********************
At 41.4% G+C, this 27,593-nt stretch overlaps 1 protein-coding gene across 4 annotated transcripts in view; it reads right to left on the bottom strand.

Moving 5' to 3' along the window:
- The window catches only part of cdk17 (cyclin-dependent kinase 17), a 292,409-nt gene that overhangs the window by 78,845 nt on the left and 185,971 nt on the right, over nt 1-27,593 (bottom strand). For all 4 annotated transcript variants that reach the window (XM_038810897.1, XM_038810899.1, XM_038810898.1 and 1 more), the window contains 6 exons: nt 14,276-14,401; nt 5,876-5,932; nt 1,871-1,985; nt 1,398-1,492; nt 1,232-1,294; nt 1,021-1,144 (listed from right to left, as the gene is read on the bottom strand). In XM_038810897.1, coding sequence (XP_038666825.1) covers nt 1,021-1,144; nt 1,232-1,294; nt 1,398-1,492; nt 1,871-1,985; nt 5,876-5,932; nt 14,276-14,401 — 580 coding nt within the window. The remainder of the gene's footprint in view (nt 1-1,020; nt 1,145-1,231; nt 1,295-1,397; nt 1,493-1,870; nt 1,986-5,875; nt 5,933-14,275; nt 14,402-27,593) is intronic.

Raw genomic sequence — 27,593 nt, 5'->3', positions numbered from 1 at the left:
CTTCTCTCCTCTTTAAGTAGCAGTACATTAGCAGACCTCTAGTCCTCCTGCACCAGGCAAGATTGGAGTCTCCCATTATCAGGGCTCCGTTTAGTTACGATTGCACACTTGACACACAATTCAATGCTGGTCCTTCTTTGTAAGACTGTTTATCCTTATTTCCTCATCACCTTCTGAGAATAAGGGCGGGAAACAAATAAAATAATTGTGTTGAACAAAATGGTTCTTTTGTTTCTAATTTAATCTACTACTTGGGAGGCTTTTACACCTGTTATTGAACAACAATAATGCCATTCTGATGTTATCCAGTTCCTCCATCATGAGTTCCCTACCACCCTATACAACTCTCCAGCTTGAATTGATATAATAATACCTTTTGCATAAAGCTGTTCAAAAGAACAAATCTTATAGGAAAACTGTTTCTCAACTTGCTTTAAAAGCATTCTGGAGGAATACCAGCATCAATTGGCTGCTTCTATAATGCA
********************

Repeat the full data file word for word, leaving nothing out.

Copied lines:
At 41.4% G+C, this 27,593-nt stretch overlaps 1 protein-coding gene across 4 annotated transcripts in view; it reads right to left on the bottom strand.

Moving 5' to 3' along the window:
- The window catches only part of cdk17 (cyclin-dependent kinase 17), a 292,409-nt gene that overhangs the window by 78,845 nt on the left and 185,971 nt on the right, over nt 1-27,593 (bottom strand). For all 4 annotated transcript variants that reach the window (XM_038810897.1, XM_038810899.1, XM_038810898.1 and 1 more), the window contains 6 exons: nt 14,276-14,401; nt 5,876-5,932; nt 1,871-1,985; nt 1,398-1,492; nt 1,232-1,294; nt 1,021-1,144 (listed from right to left, as the gene is read on the bottom strand). In XM_038810897.1, coding sequence (XP_038666825.1) covers nt 1,021-1,144; nt 1,232-1,294; nt 1,398-1,492; nt 1,871-1,985; nt 5,876-5,932; nt 14,276-14,401 — 580 coding nt within the window. The remainder of the gene's footprint in view (nt 1-1,020; nt 1,145-1,231; nt 1,295-1,397; nt 1,493-1,870; nt 1,986-5,875; nt 5,933-14,275; nt 14,402-27,593) is intronic.

Raw genomic sequence — 27,593 nt, 5'->3', positions numbered from 1 at the left:
CTTCTCTCCTCTTTAAGTAGCAGTACATTAGCAGACCTCTAGTCCTCCTGCACCAGGCAAGATTGGAGTCTCCCATTATCAGGGCTCCGTTTAGTTACGATTGCACACTTGACACACAATTCAATGCTGGTCCTTCTTTGTAAGACTGTTTATCCTTATTTCCTCATCACCTTCTGAGAATAAGGGCGGGAAACAAATAAAATAATTGTGTTGAACAAAATGGTTCTTTTGTTTCTAATTTAATCTACTACTTGGGAGGCTTTTACACCTGTTATTGAACAACAATAATGCCATTCTGATGTTATCCAGTTCCTCCATCATGAGTTCCCTACCACCCTATACAACTCTCCAGCTTGAATTGATATAATAATACCTTTTGCATAAAGCTGTTCAAAAGAACAAATCTTATAGGAAAACTGTTTCTCAACTTGCTTTAAAAGCATTCTGGAGGAATACCAGCATCAATTGGCTGCTTCTATAATGCA